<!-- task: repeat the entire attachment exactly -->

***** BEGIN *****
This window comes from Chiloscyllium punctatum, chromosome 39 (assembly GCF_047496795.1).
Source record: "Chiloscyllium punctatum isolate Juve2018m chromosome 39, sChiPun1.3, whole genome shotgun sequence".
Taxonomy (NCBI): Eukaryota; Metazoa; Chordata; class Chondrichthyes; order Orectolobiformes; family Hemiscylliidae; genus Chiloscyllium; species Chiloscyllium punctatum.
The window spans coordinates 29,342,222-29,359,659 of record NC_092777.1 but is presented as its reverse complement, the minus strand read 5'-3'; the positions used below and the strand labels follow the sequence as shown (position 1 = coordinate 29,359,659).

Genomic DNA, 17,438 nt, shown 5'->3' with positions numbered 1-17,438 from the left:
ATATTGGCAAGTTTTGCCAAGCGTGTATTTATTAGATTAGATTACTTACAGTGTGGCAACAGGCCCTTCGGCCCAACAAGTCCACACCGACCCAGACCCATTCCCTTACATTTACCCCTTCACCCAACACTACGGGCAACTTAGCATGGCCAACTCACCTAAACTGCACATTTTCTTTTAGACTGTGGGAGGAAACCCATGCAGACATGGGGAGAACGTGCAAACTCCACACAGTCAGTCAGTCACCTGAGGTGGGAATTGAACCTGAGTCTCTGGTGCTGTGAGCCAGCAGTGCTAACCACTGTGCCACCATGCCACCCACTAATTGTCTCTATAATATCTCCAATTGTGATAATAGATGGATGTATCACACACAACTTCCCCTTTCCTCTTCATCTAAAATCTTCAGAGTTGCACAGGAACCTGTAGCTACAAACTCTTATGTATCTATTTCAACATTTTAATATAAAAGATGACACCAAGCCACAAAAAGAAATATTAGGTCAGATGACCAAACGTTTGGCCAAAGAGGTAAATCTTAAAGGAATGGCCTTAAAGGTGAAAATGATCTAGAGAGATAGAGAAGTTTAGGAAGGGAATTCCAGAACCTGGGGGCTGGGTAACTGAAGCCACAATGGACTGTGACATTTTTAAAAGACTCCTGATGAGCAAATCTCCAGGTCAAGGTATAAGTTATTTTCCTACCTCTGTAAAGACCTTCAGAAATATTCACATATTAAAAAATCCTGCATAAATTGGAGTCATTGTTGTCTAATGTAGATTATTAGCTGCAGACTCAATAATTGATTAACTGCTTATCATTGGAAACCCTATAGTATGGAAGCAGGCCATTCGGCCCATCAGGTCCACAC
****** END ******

This window comes from Chiloscyllium punctatum, chromosome 39 (assembly GCF_047496795.1).
Source record: "Chiloscyllium punctatum isolate Juve2018m chromosome 39, sChiPun1.3, whole genome shotgun sequence".
Taxonomy (NCBI): Eukaryota; Metazoa; Chordata; class Chondrichthyes; order Orectolobiformes; family Hemiscylliidae; genus Chiloscyllium; species Chiloscyllium punctatum.
The window spans coordinates 29,342,222-29,359,659 of record NC_092777.1 but is presented as its reverse complement, the minus strand read 5'-3'; the positions used below and the strand labels follow the sequence as shown (position 1 = coordinate 29,359,659).

Genomic DNA, 17,438 nt, shown 5'->3' with positions numbered 1-17,438 from the left:
ATATTGGCAAGTTTTGCCAAGCGTGTATTTATTAGATTAGATTACTTACAGTGTGGCAACAGGCCCTTCGGCCCAACAAGTCCACACCGACCCAGACCCATTCCCTTACATTTACCCCTTCACCCAACACTACGGGCAACTTAGCATGGCCAACTCACCTAAACTGCACATTTTCTTTTAGACTGTGGGAGGAAACCCATGCAGACATGGGGAGAACGTGCAAACTCCACACAGTCAGTCAGTCACCTGAGGTGGGAATTGAACCTGAGTCTCTGGTGCTGTGAGCCAGCAGTGCTAACCACTGTGCCACCATGCCACCCACTAATTGTCTCTATAATATCTCCAATTGTGATAATAGATGGATGTATCACACACAACTTCCCCTTTCCTCTTCATCTAAAATCTTCAGAGTTGCACAGGAACCTGTAGCTACAAACTCTTATGTATCTATTTCAACATTTTAATATAAAAGATGACACCAAGCCACAAAAAGAAATATTAGGTCAGATGACCAAACGTTTGGCCAAAGAGGTAAATCTTAAAGGAATGGCCTTAAAGGTGAAAATGATCTAGAGAGATAGAGAAGTTTAGGAAGGGAATTCCAGAACCTGGGGGCTGGGTAACTGAAGCCACAATGGACTGTGACATTTTTAAAAGACTCCTGATGAGCAAATCTCCAGGTCAAGGTATAAGTTATTTTCCTACCTCTGTAAAGACCTTCAGAAATATTCACATATTAAAAAATCCTGCATAAATTGGAGTCATTGTTGTCTAATGTAGATTATTAGCTGCAGACTCAATAATTGATTAACTGCTTATCATTGGAAACCCTATAGTATGGAAGCAGGCCATTCGGCCCATCAGGTCCACAC